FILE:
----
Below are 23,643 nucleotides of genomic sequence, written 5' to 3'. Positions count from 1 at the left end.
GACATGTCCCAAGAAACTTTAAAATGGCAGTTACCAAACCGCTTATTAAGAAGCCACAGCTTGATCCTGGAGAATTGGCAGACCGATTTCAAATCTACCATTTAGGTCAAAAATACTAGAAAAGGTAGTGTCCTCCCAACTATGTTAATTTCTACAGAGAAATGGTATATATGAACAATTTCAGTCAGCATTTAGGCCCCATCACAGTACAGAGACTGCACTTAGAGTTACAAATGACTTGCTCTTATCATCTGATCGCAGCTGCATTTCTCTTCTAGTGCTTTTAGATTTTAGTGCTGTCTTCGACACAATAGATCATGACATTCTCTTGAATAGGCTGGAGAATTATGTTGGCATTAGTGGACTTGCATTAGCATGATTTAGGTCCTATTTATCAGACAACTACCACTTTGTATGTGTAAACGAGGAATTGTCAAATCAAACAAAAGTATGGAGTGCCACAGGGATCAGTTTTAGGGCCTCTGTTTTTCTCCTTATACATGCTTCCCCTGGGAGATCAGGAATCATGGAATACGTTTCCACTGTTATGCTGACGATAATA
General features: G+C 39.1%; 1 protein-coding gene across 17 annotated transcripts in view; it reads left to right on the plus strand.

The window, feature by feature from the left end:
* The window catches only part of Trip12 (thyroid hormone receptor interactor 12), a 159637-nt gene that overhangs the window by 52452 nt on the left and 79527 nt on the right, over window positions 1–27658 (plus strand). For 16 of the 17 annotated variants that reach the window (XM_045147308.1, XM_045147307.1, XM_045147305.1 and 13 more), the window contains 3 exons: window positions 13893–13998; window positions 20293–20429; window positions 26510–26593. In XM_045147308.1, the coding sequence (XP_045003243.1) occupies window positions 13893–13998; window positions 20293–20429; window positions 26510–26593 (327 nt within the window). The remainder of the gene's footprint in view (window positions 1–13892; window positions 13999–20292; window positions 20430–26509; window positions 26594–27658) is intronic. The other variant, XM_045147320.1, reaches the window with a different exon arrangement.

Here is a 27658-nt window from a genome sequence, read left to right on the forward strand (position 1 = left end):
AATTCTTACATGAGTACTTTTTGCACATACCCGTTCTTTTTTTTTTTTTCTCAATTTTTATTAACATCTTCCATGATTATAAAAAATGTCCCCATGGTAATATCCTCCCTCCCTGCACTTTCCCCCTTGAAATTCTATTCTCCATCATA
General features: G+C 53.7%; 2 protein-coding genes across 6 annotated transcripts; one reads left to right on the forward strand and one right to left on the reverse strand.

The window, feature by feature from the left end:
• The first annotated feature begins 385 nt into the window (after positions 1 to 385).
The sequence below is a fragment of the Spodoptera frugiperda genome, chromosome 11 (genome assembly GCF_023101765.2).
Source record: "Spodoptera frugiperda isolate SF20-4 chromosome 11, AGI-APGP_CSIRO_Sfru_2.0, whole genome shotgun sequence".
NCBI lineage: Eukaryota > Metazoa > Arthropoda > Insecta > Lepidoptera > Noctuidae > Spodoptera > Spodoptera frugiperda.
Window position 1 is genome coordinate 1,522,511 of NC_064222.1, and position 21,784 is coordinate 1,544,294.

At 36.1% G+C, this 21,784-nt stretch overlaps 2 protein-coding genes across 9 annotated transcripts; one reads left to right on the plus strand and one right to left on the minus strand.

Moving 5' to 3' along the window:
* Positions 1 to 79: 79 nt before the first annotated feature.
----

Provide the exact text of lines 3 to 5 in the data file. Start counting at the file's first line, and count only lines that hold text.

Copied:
General features: G+C 39.1%; 1 protein-coding gene across 17 annotated transcripts in view; it reads left to right on the plus strand.

The window, feature by feature from the left end:
* The window catches only part of Trip12 (thyroid hormone receptor interactor 12), a 159637-nt gene that overhangs the window by 52452 nt on the left and 79527 nt on the right, over window positions 1–27658 (plus strand). For 16 of the 17 annotated variants that reach the window (XM_045147308.1, XM_045147307.1, XM_045147305.1 and 13 more), the window contains 3 exons: window positions 13893–13998; window positions 20293–20429; window positions 26510–26593. In XM_045147308.1, the coding sequence (XP_045003243.1) occupies window positions 13893–13998; window positions 20293–20429; window positions 26510–26593 (327 nt within the window). The remainder of the gene's footprint in view (window positions 1–13892; window positions 13999–20292; window positions 20430–26509; window positions 26594–27658) is intronic. The other variant, XM_045147320.1, reaches the window with a different exon arrangement.